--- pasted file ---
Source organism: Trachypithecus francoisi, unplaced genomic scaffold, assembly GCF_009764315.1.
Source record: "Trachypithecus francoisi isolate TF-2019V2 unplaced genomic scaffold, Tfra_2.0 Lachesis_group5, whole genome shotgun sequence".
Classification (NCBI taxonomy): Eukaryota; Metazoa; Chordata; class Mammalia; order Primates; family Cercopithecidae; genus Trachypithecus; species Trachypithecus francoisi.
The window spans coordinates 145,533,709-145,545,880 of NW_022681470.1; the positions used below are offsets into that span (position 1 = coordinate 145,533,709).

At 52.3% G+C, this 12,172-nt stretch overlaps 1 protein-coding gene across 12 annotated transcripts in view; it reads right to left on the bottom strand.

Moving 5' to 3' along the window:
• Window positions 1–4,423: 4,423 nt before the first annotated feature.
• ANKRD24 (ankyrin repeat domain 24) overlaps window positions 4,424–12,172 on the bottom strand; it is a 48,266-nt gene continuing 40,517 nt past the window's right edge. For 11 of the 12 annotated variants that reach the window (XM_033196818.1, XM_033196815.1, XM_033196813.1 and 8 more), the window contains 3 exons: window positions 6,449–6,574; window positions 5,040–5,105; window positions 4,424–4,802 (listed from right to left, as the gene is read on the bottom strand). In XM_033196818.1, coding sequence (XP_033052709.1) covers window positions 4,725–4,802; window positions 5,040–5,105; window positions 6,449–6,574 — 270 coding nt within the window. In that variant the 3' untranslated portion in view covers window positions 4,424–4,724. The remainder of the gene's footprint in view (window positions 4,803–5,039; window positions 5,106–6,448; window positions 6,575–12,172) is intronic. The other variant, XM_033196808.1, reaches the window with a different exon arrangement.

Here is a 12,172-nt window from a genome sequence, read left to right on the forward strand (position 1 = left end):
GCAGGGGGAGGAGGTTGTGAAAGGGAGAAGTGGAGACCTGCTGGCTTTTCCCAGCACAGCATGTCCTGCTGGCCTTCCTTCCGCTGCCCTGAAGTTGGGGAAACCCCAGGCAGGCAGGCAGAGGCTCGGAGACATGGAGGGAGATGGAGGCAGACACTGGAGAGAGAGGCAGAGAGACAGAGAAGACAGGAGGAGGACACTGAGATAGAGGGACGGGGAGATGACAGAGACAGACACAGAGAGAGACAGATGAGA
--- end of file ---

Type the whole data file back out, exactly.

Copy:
Source organism: Trachypithecus francoisi, unplaced genomic scaffold, assembly GCF_009764315.1.
Source record: "Trachypithecus francoisi isolate TF-2019V2 unplaced genomic scaffold, Tfra_2.0 Lachesis_group5, whole genome shotgun sequence".
Classification (NCBI taxonomy): Eukaryota; Metazoa; Chordata; class Mammalia; order Primates; family Cercopithecidae; genus Trachypithecus; species Trachypithecus francoisi.
The window spans coordinates 145,533,709-145,545,880 of NW_022681470.1; the positions used below are offsets into that span (position 1 = coordinate 145,533,709).

At 52.3% G+C, this 12,172-nt stretch overlaps 1 protein-coding gene across 12 annotated transcripts in view; it reads right to left on the bottom strand.

Moving 5' to 3' along the window:
• Window positions 1–4,423: 4,423 nt before the first annotated feature.
• ANKRD24 (ankyrin repeat domain 24) overlaps window positions 4,424–12,172 on the bottom strand; it is a 48,266-nt gene continuing 40,517 nt past the window's right edge. For 11 of the 12 annotated variants that reach the window (XM_033196818.1, XM_033196815.1, XM_033196813.1 and 8 more), the window contains 3 exons: window positions 6,449–6,574; window positions 5,040–5,105; window positions 4,424–4,802 (listed from right to left, as the gene is read on the bottom strand). In XM_033196818.1, coding sequence (XP_033052709.1) covers window positions 4,725–4,802; window positions 5,040–5,105; window positions 6,449–6,574 — 270 coding nt within the window. In that variant the 3' untranslated portion in view covers window positions 4,424–4,724. The remainder of the gene's footprint in view (window positions 4,803–5,039; window positions 5,106–6,448; window positions 6,575–12,172) is intronic. The other variant, XM_033196808.1, reaches the window with a different exon arrangement.

Here is a 12,172-nt window from a genome sequence, read left to right on the forward strand (position 1 = left end):
GCAGGGGGAGGAGGTTGTGAAAGGGAGAAGTGGAGACCTGCTGGCTTTTCCCAGCACAGCATGTCCTGCTGGCCTTCCTTCCGCTGCCCTGAAGTTGGGGAAACCCCAGGCAGGCAGGCAGAGGCTCGGAGACATGGAGGGAGATGGAGGCAGACACTGGAGAGAGAGGCAGAGAGACAGAGAAGACAGGAGGAGGACACTGAGATAGAGGGACGGGGAGATGACAGAGACAGACACAGAGAGAGACAGATGAGA